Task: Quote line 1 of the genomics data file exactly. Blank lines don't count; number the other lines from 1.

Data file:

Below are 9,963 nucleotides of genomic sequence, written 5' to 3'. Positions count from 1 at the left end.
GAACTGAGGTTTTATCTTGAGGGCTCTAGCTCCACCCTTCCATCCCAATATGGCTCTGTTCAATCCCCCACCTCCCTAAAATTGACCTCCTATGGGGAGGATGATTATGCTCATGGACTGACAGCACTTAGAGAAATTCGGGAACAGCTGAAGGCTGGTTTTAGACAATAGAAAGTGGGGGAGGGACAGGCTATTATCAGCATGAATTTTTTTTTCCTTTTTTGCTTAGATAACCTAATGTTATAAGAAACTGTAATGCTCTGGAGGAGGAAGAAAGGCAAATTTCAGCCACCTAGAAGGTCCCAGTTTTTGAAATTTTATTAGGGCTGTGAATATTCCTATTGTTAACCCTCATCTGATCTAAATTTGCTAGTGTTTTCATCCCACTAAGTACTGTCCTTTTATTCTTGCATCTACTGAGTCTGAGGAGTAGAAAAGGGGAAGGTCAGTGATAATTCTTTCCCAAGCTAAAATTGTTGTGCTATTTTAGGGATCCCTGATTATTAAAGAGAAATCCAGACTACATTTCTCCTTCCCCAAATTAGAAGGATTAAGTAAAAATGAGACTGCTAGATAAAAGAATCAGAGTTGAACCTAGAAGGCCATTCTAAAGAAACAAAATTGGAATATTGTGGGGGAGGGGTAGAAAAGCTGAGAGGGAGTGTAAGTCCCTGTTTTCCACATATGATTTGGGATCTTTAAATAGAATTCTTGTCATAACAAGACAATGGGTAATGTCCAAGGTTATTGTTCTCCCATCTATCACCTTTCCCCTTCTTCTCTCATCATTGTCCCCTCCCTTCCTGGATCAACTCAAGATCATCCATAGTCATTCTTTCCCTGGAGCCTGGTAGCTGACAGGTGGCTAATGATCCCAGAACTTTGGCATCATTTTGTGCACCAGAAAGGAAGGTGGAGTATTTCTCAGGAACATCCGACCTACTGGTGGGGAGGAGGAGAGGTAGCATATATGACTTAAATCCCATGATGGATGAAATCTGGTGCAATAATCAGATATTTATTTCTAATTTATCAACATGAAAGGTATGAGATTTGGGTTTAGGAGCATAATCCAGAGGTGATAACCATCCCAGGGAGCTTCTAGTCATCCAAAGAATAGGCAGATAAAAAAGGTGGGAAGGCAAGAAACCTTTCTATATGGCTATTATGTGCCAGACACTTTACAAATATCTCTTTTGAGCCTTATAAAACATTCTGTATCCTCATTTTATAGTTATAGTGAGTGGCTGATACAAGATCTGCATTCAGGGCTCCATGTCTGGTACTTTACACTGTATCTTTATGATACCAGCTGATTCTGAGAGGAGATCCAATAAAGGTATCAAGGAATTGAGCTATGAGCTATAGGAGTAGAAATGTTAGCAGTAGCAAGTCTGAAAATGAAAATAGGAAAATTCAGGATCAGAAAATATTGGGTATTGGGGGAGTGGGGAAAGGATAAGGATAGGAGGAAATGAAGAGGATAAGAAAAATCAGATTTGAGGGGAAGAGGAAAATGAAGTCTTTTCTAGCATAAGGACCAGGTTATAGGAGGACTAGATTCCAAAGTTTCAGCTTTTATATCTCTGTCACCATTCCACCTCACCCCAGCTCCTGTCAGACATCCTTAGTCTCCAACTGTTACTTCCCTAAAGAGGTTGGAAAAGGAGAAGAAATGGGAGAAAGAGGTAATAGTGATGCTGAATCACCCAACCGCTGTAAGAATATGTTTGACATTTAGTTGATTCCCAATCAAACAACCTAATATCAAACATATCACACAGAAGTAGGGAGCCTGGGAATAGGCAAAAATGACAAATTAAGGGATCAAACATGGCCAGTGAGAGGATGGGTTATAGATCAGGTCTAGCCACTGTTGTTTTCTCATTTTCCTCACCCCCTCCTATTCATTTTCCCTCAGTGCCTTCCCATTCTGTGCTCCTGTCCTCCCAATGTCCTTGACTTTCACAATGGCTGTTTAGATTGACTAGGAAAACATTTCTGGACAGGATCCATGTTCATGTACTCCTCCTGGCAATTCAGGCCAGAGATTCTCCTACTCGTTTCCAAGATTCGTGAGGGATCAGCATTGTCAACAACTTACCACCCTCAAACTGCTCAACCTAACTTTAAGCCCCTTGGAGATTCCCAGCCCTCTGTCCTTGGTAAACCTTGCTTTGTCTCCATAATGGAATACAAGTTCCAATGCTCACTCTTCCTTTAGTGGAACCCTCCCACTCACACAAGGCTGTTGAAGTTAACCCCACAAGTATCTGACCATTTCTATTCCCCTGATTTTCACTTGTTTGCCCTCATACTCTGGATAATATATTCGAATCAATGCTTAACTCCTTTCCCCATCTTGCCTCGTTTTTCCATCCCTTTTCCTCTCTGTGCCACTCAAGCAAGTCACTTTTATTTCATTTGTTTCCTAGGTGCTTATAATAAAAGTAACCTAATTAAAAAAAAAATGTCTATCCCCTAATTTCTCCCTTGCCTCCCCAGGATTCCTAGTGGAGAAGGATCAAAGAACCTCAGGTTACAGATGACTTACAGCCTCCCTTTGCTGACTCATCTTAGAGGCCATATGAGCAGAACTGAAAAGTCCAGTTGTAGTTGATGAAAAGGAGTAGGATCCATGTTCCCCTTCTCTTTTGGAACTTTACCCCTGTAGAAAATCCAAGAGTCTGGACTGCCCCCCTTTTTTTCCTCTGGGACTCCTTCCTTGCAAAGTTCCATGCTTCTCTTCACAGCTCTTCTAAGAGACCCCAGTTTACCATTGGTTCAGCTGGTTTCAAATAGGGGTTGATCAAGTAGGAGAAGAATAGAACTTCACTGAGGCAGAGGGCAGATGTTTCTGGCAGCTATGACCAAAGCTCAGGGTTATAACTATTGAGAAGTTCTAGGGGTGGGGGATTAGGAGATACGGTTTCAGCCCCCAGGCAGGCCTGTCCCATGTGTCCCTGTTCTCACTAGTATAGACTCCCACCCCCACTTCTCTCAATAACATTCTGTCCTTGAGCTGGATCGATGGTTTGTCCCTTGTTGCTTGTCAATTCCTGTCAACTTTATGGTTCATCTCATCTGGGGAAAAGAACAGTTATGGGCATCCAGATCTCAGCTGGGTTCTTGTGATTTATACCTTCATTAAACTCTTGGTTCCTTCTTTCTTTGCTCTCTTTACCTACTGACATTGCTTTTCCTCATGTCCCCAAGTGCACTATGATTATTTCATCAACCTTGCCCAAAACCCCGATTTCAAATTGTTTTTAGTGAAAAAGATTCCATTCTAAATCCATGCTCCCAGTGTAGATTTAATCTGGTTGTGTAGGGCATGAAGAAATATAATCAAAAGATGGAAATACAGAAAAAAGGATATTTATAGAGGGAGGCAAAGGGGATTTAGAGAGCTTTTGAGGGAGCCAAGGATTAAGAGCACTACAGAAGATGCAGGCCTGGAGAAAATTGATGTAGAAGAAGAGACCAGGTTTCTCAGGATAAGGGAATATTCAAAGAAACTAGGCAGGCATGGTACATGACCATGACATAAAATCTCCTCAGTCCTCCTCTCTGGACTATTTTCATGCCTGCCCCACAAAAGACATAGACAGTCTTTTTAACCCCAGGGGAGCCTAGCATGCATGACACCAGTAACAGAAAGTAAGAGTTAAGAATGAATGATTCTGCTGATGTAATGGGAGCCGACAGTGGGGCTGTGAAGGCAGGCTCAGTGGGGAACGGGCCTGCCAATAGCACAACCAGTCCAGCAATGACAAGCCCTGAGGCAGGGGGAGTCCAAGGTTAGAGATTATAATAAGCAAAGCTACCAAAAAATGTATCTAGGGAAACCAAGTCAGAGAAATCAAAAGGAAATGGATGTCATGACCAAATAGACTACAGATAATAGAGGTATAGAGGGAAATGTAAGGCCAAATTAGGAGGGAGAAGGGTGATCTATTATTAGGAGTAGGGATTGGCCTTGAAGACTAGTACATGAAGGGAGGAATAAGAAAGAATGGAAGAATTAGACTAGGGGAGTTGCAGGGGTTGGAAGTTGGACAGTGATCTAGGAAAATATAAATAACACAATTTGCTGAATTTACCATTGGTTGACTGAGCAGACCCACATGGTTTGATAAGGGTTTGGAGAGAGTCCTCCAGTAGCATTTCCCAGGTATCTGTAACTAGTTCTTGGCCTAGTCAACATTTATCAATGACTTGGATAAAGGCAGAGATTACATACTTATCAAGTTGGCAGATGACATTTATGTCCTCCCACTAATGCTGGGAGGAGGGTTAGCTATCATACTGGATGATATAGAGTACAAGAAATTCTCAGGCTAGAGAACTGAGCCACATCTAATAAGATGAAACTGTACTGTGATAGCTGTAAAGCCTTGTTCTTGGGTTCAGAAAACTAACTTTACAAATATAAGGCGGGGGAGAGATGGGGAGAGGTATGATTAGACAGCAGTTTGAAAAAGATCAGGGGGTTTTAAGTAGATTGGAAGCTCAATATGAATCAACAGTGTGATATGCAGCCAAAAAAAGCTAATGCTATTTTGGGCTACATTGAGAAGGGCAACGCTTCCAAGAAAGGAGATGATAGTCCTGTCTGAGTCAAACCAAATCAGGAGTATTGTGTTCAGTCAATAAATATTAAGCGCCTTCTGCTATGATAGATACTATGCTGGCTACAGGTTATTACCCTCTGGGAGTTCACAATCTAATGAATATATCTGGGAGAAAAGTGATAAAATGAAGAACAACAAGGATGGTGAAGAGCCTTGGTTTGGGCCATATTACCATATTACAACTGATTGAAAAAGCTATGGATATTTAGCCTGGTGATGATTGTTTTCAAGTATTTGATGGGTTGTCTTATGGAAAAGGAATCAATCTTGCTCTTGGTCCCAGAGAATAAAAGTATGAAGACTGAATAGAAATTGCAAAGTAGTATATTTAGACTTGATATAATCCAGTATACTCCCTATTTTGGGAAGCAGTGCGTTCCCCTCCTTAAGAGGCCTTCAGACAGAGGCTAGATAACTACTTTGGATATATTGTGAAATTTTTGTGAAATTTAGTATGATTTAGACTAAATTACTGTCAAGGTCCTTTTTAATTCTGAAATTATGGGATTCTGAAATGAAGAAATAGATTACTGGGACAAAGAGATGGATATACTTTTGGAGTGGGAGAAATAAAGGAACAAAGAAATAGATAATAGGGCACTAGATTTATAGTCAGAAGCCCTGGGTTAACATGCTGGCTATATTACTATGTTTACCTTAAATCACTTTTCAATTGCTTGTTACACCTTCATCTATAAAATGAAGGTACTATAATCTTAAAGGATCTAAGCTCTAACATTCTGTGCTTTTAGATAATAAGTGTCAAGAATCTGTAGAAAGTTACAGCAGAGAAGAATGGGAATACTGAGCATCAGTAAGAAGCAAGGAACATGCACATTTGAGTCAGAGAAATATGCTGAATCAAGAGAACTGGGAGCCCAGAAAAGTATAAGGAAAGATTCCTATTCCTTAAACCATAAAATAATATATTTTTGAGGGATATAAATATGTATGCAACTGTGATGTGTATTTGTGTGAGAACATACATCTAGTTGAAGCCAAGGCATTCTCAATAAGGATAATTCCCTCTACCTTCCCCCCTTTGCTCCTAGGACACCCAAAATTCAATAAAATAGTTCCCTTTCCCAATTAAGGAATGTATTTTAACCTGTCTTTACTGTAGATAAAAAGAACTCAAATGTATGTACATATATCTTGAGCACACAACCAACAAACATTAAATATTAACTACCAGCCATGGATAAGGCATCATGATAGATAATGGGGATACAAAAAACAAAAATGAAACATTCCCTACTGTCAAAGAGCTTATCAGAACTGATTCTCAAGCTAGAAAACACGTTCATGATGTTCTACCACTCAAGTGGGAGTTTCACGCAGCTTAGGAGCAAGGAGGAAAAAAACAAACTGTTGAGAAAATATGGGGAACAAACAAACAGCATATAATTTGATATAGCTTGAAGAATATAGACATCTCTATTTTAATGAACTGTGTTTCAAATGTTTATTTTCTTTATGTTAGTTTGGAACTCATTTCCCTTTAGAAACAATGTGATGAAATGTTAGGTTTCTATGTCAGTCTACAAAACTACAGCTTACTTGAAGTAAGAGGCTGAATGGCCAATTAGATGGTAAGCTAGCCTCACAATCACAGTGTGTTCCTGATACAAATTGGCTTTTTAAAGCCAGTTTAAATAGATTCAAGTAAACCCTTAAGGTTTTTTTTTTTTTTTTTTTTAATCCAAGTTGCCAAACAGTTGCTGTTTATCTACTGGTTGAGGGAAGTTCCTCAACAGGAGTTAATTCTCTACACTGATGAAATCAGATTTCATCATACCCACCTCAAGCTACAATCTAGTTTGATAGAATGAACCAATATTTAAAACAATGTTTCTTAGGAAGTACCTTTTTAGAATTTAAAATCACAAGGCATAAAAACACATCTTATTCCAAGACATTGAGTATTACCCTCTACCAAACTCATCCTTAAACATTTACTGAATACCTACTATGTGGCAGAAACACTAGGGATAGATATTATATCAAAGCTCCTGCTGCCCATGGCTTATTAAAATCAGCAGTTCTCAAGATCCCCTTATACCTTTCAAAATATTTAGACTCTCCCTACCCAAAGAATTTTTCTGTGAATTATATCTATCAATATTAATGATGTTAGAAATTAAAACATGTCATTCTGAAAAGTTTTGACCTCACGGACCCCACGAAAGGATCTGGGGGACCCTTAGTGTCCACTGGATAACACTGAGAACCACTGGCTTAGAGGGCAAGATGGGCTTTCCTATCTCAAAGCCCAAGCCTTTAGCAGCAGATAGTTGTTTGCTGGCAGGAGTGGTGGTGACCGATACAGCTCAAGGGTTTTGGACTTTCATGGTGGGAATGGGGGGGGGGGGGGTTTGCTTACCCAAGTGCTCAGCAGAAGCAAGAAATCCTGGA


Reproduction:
Below are 9,963 nucleotides of genomic sequence, written 5' to 3'. Positions count from 1 at the left end.